Did having Aamir around put extra pressure, given that he is also a co-producer here and was entitled to creative inputs?
Honestly, the pressure that comes from having Aamir on board is not something that I think is negative. People have expectations from an Aamir Khan film and I have been aware ever since he came on board that the focus will be on him. All of us have put our best foot forward and I have made the film that I set out to make. Having Aamir in the film has only enhanced and bettered that experience.
There has been talk of Aamir’s interference and his creative differences with you…
I can honestly tell you that my experience with Aamir has been very good. I found him to be supportive and cooperative. As an actor he is wonderful… he took the trouble of doing exactly what the film demanded of him. He brings an enthusiasm and sincerity to the sets that’s very inspiring. He never makes you feel that he’s one of the biggies (laughs). He brings a lot to the table both as an actor and a producer, and in spite of being who he is, he was extremely open to ideas from a second-time director like me. I always found him respectful of my vision for the film. Yes, he had his inputs but all of those were to enhance what I was already doing — at no point of time did he and I think different. And honestly, my actors are supposed to give me inputs… filmmaking is a collaborative art and I am not a director who likes to function in a vacuum.
You worked as an assistant director on Lagaan and Dil Chahta Hai. How have you seen Aamir evolve as an actor and grow as a star?
One of Aamir’s very strong points is that he has a vision. The film industry was going through a bad patch in the ’80s and by the time it came to the ’90s, it was like you had to make a bad film to be successful (laughs). I feel that Aamir, through his body of work, has truly brought quality back into the equation. More than any other actor, he’s worked towards bringing in good and meaningful stories and concepts into our films, without sacrificing the element of entertainment. He’s set the bar high, right from his first film (Qayamat Se Qayamat Tak) to now… he’s pushed the envelope of filmmaking and is willing to experiment much more than any other actor.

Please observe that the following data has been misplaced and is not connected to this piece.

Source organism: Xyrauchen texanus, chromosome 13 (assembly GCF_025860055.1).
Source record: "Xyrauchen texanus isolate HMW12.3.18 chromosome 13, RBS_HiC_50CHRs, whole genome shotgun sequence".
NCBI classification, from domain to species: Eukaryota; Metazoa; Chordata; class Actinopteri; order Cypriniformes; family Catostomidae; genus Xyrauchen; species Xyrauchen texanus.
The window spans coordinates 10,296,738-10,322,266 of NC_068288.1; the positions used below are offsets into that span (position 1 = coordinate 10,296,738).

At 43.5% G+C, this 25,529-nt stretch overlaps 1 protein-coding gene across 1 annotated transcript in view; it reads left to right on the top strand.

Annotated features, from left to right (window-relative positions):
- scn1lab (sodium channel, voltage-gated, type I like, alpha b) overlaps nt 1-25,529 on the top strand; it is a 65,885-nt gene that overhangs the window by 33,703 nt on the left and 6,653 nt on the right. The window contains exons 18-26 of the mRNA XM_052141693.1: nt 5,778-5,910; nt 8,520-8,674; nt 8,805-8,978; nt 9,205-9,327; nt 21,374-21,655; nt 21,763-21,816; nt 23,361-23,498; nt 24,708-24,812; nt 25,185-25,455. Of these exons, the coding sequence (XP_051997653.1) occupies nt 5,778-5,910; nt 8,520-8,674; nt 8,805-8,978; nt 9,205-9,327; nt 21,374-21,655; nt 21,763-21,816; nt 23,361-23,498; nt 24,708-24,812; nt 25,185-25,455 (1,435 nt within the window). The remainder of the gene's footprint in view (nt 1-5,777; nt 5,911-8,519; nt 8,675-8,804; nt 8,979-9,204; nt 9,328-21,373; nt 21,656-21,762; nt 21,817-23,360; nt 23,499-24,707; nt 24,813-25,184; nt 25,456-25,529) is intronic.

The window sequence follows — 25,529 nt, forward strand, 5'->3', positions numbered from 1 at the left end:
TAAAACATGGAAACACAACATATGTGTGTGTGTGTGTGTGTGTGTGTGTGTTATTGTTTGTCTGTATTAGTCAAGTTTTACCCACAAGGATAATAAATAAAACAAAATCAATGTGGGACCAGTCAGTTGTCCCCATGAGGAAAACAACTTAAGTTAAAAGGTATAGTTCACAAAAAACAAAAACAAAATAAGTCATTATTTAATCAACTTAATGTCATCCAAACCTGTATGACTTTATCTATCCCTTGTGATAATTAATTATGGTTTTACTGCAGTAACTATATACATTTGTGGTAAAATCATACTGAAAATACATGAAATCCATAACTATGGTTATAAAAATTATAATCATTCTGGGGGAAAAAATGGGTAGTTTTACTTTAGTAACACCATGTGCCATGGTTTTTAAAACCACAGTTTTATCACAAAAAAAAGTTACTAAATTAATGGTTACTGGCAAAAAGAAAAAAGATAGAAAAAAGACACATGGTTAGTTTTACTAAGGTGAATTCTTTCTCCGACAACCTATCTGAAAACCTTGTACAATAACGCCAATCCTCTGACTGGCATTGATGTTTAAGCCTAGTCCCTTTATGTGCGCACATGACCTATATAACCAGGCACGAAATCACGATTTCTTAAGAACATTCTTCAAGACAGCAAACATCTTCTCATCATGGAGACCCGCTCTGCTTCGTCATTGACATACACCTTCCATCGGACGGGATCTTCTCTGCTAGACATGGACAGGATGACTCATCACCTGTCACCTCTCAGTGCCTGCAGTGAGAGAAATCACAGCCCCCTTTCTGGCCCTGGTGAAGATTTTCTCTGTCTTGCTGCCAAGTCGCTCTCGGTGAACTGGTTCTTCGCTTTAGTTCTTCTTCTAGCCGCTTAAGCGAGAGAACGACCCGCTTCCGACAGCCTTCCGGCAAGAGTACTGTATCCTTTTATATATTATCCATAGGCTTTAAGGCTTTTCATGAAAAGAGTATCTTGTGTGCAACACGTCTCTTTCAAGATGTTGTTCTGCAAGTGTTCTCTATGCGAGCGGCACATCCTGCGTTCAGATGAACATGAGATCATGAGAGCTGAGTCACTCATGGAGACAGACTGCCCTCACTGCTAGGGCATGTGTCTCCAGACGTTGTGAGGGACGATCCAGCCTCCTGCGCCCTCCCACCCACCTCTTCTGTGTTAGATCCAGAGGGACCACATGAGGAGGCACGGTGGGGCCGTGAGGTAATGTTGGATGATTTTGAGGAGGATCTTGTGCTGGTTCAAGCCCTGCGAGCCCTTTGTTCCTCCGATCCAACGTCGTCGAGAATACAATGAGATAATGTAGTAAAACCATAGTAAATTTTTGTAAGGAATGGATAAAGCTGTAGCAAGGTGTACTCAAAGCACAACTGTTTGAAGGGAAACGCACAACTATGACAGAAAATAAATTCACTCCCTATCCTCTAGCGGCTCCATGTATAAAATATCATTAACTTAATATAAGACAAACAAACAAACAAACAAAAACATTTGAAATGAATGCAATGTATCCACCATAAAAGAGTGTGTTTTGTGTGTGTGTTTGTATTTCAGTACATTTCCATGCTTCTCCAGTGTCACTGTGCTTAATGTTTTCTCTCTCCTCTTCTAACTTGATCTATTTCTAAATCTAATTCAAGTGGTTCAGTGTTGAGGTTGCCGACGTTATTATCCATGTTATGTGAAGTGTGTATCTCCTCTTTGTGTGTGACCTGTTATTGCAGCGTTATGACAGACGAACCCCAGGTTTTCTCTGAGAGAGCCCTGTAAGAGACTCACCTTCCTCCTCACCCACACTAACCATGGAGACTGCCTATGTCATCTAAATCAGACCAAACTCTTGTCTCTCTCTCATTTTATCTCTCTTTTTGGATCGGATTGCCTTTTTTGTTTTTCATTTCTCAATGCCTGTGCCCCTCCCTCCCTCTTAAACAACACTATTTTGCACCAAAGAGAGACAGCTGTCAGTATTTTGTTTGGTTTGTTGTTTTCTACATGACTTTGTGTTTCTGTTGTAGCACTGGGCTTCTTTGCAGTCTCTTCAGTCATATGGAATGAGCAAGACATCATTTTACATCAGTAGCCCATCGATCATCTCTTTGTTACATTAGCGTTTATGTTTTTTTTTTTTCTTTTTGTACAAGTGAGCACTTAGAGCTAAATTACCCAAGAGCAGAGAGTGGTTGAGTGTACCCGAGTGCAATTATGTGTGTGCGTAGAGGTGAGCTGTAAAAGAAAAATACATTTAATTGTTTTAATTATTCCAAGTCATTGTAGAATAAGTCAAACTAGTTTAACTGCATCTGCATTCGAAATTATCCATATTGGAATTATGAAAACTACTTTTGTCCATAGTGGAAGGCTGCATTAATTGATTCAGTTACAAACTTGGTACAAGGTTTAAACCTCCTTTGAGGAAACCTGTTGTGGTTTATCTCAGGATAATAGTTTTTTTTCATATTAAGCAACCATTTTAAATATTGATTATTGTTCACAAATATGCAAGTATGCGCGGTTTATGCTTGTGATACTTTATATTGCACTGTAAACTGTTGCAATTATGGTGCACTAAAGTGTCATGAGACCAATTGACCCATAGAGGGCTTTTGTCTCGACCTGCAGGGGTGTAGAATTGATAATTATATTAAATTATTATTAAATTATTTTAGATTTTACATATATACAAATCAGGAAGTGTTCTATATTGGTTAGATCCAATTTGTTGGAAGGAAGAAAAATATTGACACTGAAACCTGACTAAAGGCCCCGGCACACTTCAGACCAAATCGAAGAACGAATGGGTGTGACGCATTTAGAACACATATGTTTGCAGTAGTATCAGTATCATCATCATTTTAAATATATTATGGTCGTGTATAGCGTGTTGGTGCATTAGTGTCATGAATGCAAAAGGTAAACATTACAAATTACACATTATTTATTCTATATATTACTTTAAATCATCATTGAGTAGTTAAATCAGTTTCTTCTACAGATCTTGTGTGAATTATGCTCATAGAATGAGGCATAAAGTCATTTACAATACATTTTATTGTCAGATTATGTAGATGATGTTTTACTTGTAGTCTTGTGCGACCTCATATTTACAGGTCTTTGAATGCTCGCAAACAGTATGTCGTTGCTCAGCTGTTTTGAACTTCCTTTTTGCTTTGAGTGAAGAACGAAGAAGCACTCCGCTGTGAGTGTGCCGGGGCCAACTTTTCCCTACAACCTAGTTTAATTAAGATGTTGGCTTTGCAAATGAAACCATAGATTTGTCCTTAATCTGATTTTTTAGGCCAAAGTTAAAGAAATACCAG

As a producer, he backs relevant projects… who would think that a film on farmer suicide would have the kind of reach that Peepli Live finally had? He’s a trendsetter and in an industry like ours where people generally like to play it safe, Aamir automatically becomes very special.
You wrote the film with Zoya, Farhan has produced Talaash, but they are also directors themselves. Did they pitch in with creative inputs or stay within their designated roles?
Apart from being the co-writer of Talaash, Zoya is also my best friend. When she speaks to me about the film, it’s an honest reaction. The process through the filming of Talaash was that I would sit with the producers and we would watch each cut as and when it happened. Everybody had their say and it was a very democratic process. I am grateful for the inputs and I weighed and considered each one of them because they came from people far more experienced than me. I never felt, even for a minute, that anyone was trying to undermine me as the director of this film.